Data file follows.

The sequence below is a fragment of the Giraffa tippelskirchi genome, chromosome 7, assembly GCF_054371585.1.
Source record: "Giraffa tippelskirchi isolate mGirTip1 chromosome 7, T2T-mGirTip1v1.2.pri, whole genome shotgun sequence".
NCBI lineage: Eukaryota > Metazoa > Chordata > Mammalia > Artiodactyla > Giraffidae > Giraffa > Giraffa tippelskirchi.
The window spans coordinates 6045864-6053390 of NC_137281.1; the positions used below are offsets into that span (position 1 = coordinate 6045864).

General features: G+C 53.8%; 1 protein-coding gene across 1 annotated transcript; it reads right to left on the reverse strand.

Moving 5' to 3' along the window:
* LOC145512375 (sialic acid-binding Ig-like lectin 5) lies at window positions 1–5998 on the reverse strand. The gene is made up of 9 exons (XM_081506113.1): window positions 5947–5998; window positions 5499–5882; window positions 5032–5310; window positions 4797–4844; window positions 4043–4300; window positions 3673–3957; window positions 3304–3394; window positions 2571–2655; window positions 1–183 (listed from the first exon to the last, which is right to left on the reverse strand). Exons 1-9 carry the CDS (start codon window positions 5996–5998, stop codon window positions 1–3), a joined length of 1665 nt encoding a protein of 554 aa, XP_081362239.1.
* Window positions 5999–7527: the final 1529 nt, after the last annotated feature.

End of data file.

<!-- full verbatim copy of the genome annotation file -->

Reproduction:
The sequence below is a fragment of the Giraffa tippelskirchi genome, chromosome 7, assembly GCF_054371585.1.
Source record: "Giraffa tippelskirchi isolate mGirTip1 chromosome 7, T2T-mGirTip1v1.2.pri, whole genome shotgun sequence".
NCBI lineage: Eukaryota > Metazoa > Chordata > Mammalia > Artiodactyla > Giraffidae > Giraffa > Giraffa tippelskirchi.
The window spans coordinates 6045864-6053390 of NC_137281.1; the positions used below are offsets into that span (position 1 = coordinate 6045864).

General features: G+C 53.8%; 1 protein-coding gene across 1 annotated transcript; it reads right to left on the reverse strand.

Moving 5' to 3' along the window:
* LOC145512375 (sialic acid-binding Ig-like lectin 5) lies at window positions 1–5998 on the reverse strand. The gene is made up of 9 exons (XM_081506113.1): window positions 5947–5998; window positions 5499–5882; window positions 5032–5310; window positions 4797–4844; window positions 4043–4300; window positions 3673–3957; window positions 3304–3394; window positions 2571–2655; window positions 1–183 (listed from the first exon to the last, which is right to left on the reverse strand). Exons 1-9 carry the CDS (start codon window positions 5996–5998, stop codon window positions 1–3), a joined length of 1665 nt encoding a protein of 554 aa, XP_081362239.1.
* Window positions 5999–7527: the final 1529 nt, after the last annotated feature.